Monday, May 11, 2015

The Student Body in the Text

Mannequin in the Window
(view from my hotel window in Bruges)


" . . . for whatever else we are or may pretend to be,
we are certainly our bodies"
(19).

"To refuse hobbles and deformity
and take possession of your body
and glory in its power, accepting its own laws of loveliness.
To have someting to desire, something to make,
something to achieve,
and at last something genuine to give"
(328).

Germaine Greer
from The Female Eunuch

"What would happen
if one woman told the truth about her life?
The world would split open"


Muriel Rukeyser
from the poem "K├Ąthe Kollwitz"

"Men have had every advantage of us in telling their story.
Education has been theirs in so much higher a degree;
the pen has been in their hands."


Jane Austen
from Persuasion

" . . . phallocentrism . . . raises the masculine
to the universal human, beyond gender,
so that the feminine alone
must bear the burden of sexual difference"
(163).

Jane Gallop
from Thinking Through the Body

When I gave a paper, "The Student Body in the Text," at the Indiana College English Association Conference, "New Insights for the Nineties" (University of Notre Dame, September 1991), my presentation was preceded by a paper which inadvertently illustrated a number of the problems I was attempting to solve. The paper preceding mine concerned the rhetorical analysis of speeches with some historical or social significance (either as written text or speech act) as a topic for freshman research papers. First, the names of no women appeared in the list of speakers / writers given as exemplary of this tradition (Jesus, Gandhi, Churchill, Nixon, etc.). When asked about this omission, the panelist hastened to explain that indeed many students had chosen female subjects (they were absent,apparently, only from his script, not from the entire tradition).

Second, every successful rendering of the assignment described had been written by a male student. The single example of a "troubled" approach, on the other hand, had been the work of a female student. Again, when questioned, the panelist was quick to say that many of the best results had been produced by female students (it's just that these particular success stories were not mentioned in the script of his conference paper). In his presentation, the female did not bear the burden of sexual difference so much as the burden of struggle and failure to master material in the academic setting -- as well as failure to produce material worthy of study.

I couldn't help thinking of how the term co-ed is impossibly gendered, despite it's implication of balance and equity. On my permanent taboo list, this unfortunate word (kind of like co - pilot: are they equal or not?) should point to an integrated student body, men and women educated together; but instead co-ed, the word -- and co-eds themselves -- "must bear the burden of sexual difference," often in a belittling (old - fashioned girls in sweater sets) or insulting (irresponsible party girls) way.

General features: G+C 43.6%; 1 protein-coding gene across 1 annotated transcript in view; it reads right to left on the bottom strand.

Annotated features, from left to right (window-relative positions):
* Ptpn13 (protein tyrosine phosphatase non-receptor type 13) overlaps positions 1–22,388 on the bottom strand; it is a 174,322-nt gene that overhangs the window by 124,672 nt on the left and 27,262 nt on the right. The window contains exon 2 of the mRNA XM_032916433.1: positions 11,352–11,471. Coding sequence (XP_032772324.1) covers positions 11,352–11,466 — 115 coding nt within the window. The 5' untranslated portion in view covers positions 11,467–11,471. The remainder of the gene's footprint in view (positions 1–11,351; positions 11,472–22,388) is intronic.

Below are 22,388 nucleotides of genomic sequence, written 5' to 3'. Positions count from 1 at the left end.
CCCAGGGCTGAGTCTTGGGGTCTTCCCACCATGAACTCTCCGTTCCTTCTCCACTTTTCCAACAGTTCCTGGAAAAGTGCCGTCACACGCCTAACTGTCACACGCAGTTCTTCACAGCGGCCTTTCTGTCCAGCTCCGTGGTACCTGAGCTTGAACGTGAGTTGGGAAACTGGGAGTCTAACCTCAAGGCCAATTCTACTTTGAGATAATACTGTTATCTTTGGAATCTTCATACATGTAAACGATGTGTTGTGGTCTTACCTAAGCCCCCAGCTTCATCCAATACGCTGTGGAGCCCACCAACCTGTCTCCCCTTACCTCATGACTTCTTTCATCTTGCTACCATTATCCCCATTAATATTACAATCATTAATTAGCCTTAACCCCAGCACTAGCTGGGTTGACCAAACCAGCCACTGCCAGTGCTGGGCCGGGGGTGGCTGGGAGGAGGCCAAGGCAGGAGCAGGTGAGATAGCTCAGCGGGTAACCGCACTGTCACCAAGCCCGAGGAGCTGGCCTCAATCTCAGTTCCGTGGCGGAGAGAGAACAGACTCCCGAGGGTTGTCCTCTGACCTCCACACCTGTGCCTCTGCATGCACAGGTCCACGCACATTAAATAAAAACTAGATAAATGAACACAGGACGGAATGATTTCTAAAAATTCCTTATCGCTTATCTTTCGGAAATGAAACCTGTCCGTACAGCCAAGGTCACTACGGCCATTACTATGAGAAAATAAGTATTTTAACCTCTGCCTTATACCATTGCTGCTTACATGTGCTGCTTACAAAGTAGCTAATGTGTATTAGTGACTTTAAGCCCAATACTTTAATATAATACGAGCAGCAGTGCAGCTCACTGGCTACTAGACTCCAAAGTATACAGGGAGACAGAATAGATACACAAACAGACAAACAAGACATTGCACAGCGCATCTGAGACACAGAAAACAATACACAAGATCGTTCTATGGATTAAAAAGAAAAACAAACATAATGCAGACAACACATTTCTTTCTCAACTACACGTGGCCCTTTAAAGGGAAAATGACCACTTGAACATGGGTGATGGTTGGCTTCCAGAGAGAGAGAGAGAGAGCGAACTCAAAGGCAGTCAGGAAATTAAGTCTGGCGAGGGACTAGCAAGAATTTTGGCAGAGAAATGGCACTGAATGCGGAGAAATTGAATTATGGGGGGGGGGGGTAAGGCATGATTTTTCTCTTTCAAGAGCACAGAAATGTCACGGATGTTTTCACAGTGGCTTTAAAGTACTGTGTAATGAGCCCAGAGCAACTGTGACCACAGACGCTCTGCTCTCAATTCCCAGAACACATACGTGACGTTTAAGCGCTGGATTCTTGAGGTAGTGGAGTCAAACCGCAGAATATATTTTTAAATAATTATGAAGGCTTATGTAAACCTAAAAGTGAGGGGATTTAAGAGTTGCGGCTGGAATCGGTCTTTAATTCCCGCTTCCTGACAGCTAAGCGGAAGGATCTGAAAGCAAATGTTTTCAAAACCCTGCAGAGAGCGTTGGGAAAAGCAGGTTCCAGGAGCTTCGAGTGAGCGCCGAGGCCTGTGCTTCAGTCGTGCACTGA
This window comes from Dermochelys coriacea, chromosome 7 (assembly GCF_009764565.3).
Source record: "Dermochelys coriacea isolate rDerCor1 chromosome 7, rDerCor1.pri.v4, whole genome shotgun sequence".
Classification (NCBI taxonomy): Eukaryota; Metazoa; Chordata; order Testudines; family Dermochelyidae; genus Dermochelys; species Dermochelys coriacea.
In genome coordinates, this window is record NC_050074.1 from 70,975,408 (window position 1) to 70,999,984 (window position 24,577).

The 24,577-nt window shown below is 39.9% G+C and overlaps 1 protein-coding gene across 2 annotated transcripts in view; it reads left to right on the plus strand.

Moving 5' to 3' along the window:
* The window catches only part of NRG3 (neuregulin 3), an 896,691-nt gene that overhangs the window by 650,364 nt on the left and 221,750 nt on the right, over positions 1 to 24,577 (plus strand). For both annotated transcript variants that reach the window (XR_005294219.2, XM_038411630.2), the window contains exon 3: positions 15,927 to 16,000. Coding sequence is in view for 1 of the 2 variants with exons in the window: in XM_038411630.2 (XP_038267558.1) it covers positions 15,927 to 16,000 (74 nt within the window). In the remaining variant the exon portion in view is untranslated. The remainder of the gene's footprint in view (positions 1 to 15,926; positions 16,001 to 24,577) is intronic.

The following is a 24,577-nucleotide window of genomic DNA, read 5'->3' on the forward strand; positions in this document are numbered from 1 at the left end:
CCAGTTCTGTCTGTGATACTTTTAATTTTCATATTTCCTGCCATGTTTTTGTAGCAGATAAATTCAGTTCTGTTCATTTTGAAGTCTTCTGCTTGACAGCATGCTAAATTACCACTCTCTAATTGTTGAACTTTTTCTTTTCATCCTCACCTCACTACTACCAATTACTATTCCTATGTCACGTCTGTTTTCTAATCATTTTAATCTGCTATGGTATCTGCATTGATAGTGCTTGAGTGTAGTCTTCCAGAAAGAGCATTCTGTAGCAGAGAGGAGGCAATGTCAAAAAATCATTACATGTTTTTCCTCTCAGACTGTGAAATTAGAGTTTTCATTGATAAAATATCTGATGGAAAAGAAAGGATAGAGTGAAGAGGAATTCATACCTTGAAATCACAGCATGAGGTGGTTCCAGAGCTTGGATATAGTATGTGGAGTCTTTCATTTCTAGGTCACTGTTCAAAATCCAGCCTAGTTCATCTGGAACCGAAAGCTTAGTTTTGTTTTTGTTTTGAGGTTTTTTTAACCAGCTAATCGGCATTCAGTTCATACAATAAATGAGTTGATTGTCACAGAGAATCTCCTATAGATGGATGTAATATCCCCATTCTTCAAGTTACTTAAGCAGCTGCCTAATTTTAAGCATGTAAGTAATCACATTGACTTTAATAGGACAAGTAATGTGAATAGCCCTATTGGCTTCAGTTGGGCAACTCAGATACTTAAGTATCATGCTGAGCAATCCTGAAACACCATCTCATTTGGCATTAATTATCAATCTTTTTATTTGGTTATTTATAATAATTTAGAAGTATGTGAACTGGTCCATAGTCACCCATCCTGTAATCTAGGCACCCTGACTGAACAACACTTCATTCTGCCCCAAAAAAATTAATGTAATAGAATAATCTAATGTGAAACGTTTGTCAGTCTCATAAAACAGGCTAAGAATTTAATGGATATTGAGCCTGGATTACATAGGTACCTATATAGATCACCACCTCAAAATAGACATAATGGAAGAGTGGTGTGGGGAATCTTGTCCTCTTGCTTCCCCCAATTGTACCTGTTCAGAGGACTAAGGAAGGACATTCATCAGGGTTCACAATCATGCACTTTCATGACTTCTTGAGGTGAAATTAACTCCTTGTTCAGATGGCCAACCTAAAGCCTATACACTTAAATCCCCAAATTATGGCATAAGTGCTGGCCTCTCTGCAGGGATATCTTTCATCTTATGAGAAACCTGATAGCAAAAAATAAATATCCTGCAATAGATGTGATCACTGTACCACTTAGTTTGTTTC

Similarly, "Women's Studies." Intended to signal enlightenment and equality, it is just as likely to make the history and literature of women bear the burden of sexual difference. Insead of highlighting, it marginalizes, implying that these gender studies are secondary to the real, universal studies, that women's literature is a subsidiary of the real, universal literature written by men. How about adding more novels by women to the curriculum without singling them out and calling them "women's fiction." Like "doctor" (male, universal) and "nurse" (female) -- "nurse" must bear the burden of sexual difference. Hopefully the days of specifying "female doctor" (and I don't mean gynecolgist) and "male nurse" (a la Greg in Meet the Parents) are coming to an end as both professions welcome both men and women.

Gallop's observation of raising "the masculine to the universal human, beyond gender, so that the feminine alone must bear the burden of sexual difference" occurs in her discussion of pink for girl babies / blue for boy babies:
"If blue, outside the infantile realm, is no longer a particularly masculine color, might not that relate to the phallocentrism which in our culture (as well as in most if not all others) raises the masculine to the universal human, beyond gender, so that the feminine alone must bear the burden of sexual difference? Pink then becomes the color of sexual difference, carrying alone within it the diacritical distinction pink / blue. Sexual difference itself becomes feminine" (163).
Disclaimer: I have to say that my husband and sons -- Renaissance Men, to be sure -- have never shied away from wearing the color pink. With a little help from Mom, Lands' End, and Brooks Brothers, the fashion world urges us a step forward in sharing the burden of sexual difference. A baby step.

Spring 2008 ~ Gerry (far right) wearing pink silk tie
with (l to r) Provost, CFO, and President of Purdue University

Spring 2009 ~ My Funny Valentines

RELATED POSTS:
Try to See It, Try to Feel It: The Body in the Text ~ Part 1
Try to See It, Try to Feel It: The Body in the Text ~ Part 2

Throwback Letter to Editor
Too Beautiful to Go on a Diet
Weighing In
The Fire Was Hot Within Here

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